However, in various evangelistic venues, I don’t always give people the ‘whole gospel’. You can take your time. Multiple exposures are usually needed for very secular and skeptical people to grasp and be persuaded by the gospel. For example, you may spend most of your presentation on the nature of God and say fairly little about Jesus. That’s what Paul did in Acts 17. He laid a foundation and barely mentioned Christ. When I recently went around to speak evangelistically on college campuses my presentation I did not lay out very much about the cross and resurrection. Instead I worked on the problems of secularism and the nature of God. I have found that if you don’t do that, people aren’t ready to understand the concepts of sin and grace and atonement.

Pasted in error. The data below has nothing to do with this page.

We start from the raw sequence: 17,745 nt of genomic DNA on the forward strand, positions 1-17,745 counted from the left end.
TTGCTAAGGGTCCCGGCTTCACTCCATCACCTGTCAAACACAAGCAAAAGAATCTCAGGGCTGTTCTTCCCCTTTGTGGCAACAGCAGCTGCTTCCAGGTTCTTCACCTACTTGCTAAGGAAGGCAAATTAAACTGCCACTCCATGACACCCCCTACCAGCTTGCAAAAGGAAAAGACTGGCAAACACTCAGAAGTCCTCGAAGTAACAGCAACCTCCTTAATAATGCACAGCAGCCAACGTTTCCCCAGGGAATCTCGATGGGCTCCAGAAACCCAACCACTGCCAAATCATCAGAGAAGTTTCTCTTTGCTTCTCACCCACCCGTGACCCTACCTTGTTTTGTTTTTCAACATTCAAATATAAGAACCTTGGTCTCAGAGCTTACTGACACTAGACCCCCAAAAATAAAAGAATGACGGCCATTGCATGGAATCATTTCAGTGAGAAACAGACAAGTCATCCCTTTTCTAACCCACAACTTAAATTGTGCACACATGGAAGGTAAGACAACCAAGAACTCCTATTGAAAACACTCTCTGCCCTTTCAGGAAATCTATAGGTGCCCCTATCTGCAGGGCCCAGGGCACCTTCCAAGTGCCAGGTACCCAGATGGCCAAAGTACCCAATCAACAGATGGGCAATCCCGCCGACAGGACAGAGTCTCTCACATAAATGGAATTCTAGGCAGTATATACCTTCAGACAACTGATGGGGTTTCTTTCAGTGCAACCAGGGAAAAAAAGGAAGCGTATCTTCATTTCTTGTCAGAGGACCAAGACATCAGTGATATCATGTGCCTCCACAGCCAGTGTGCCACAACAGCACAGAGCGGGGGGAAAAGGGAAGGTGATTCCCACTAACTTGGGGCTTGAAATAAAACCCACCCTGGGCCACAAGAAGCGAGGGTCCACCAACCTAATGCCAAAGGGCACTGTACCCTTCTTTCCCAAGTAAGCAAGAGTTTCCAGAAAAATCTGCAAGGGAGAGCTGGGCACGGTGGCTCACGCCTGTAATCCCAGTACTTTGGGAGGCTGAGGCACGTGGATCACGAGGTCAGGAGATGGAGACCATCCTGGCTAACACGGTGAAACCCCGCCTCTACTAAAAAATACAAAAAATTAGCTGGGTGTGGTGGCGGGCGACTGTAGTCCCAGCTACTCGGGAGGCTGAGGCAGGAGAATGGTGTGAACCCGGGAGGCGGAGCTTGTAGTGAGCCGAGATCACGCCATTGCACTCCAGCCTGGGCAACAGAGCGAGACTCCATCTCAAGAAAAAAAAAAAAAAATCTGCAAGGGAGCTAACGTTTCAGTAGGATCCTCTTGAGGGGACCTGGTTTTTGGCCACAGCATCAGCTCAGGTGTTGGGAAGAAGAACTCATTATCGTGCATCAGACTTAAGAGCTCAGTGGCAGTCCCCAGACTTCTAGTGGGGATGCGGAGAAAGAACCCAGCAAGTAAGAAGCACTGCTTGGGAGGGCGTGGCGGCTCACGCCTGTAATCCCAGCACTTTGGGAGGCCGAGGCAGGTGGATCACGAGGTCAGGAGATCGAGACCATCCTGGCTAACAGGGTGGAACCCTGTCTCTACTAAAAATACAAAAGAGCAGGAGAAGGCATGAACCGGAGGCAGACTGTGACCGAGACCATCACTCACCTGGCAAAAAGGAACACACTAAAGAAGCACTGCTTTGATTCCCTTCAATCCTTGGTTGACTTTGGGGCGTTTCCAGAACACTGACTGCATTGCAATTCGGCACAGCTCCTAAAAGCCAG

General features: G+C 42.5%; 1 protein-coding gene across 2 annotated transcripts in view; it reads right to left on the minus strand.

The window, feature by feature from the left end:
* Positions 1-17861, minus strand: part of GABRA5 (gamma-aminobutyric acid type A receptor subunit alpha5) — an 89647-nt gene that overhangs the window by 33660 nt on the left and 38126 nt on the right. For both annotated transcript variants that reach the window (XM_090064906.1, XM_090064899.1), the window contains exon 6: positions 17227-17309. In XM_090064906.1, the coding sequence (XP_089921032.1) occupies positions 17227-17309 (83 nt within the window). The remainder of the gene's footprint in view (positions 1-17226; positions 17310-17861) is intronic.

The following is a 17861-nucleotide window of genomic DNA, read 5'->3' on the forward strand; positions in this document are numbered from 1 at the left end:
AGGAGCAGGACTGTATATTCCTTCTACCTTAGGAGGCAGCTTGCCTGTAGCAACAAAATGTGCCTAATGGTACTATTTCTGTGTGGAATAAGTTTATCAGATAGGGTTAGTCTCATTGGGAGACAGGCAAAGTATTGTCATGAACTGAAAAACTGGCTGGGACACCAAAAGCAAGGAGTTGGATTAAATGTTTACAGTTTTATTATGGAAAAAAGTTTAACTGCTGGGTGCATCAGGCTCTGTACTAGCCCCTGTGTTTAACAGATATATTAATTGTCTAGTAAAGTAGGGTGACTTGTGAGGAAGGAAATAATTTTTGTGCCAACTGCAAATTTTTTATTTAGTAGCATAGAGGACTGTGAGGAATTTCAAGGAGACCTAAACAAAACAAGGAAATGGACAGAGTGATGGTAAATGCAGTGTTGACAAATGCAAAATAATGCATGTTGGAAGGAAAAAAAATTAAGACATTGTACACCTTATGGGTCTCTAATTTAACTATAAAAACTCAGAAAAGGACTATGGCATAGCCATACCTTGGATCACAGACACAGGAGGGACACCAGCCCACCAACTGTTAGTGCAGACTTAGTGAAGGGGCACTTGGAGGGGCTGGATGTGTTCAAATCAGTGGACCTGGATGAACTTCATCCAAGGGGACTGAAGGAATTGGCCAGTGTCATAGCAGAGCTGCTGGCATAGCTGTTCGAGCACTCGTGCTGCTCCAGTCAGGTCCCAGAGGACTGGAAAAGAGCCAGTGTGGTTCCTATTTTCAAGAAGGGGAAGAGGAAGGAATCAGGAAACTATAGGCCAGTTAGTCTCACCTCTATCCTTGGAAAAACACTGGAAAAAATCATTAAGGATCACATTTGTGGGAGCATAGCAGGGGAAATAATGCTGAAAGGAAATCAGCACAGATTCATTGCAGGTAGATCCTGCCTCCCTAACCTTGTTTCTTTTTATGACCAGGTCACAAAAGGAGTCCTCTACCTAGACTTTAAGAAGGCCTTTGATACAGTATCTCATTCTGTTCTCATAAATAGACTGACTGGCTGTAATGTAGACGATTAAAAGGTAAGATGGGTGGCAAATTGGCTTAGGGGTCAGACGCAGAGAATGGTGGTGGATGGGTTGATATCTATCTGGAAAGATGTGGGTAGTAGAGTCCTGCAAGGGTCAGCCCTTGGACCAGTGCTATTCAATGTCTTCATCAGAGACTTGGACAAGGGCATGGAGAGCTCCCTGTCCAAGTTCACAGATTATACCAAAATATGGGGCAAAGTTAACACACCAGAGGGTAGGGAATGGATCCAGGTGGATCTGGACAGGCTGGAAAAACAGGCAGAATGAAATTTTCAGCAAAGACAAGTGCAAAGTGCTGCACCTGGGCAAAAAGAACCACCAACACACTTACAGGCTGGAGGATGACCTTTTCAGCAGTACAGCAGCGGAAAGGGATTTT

I’m not sure what you mean by ‘presumptuously.’ Classically, ‘presumption’ meant ‘false assurance’—usually based on a works-righteousness based on a faulty understanding of the gospel. If you are clear about the distinction between law and gospel, that shouldn’t usually be a problem.
2) What is your view of sanctification? How does one avoid antinomianism and legalism as we grow in grace?
I believe the classical Reformed view—that on the one hand, sanctification is not by ‘works’ but by a continuous re-orienting ourselves to our justification. So sanctification is not moralistic. Yet it takes enormous effort (so it is not quietistic.) When we feed on, remember, and live in accordance with our justification, it mortifies our idols and fills us with an inner joy and desire to please and resemble our Lord through obedience. But the feeding on, remembering, and living in accordance—takes all our effort.